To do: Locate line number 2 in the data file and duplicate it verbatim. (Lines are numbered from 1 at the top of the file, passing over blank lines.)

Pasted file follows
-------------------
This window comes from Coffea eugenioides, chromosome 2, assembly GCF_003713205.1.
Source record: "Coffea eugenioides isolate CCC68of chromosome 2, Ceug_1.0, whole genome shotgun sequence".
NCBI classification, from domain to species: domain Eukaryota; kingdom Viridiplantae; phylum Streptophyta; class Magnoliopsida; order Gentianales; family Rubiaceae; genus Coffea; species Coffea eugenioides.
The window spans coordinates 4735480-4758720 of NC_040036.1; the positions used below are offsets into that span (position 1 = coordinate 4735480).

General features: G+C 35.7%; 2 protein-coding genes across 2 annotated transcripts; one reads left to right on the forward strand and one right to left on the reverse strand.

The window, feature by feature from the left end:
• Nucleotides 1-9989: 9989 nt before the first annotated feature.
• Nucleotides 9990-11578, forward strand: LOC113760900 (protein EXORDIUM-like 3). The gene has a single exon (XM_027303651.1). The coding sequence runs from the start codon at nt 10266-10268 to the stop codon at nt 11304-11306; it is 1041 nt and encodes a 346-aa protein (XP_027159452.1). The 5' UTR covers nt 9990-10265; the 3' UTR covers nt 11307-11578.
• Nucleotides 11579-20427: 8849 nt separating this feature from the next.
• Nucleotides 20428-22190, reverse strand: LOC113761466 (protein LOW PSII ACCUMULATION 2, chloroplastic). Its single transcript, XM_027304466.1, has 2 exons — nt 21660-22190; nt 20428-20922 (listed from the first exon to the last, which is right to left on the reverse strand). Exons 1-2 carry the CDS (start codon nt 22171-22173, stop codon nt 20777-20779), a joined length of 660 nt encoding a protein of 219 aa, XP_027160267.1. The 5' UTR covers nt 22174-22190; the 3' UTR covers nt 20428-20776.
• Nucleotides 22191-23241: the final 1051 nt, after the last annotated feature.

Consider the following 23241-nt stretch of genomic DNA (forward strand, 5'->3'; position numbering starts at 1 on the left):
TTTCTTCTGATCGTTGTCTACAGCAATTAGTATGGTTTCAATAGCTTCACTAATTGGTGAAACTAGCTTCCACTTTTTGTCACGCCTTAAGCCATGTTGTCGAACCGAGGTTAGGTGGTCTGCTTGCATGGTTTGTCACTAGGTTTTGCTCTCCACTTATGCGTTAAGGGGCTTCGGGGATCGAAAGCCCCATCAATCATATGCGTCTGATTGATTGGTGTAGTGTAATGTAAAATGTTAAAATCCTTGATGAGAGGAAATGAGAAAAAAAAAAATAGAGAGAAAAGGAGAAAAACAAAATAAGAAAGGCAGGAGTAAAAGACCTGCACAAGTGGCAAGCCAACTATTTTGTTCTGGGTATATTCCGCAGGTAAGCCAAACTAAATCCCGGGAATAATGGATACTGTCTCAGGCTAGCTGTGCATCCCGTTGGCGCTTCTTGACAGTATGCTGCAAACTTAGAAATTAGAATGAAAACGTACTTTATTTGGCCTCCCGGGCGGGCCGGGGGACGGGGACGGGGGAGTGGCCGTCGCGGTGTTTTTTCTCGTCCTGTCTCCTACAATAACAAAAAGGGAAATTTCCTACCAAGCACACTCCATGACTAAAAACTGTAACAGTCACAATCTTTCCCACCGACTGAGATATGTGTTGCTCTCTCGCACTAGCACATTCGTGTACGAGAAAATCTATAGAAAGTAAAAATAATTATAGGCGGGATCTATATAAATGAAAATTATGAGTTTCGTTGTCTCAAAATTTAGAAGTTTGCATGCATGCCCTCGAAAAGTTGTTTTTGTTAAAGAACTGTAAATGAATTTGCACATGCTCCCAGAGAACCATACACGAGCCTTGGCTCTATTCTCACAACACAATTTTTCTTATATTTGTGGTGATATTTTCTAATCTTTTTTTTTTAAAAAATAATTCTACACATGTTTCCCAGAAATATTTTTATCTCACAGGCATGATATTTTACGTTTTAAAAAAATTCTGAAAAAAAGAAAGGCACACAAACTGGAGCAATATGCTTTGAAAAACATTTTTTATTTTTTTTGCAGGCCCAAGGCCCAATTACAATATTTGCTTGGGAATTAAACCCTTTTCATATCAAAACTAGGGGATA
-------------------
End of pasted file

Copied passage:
Source record: "Coffea eugenioides isolate CCC68of chromosome 2, Ceug_1.0, whole genome shotgun sequence".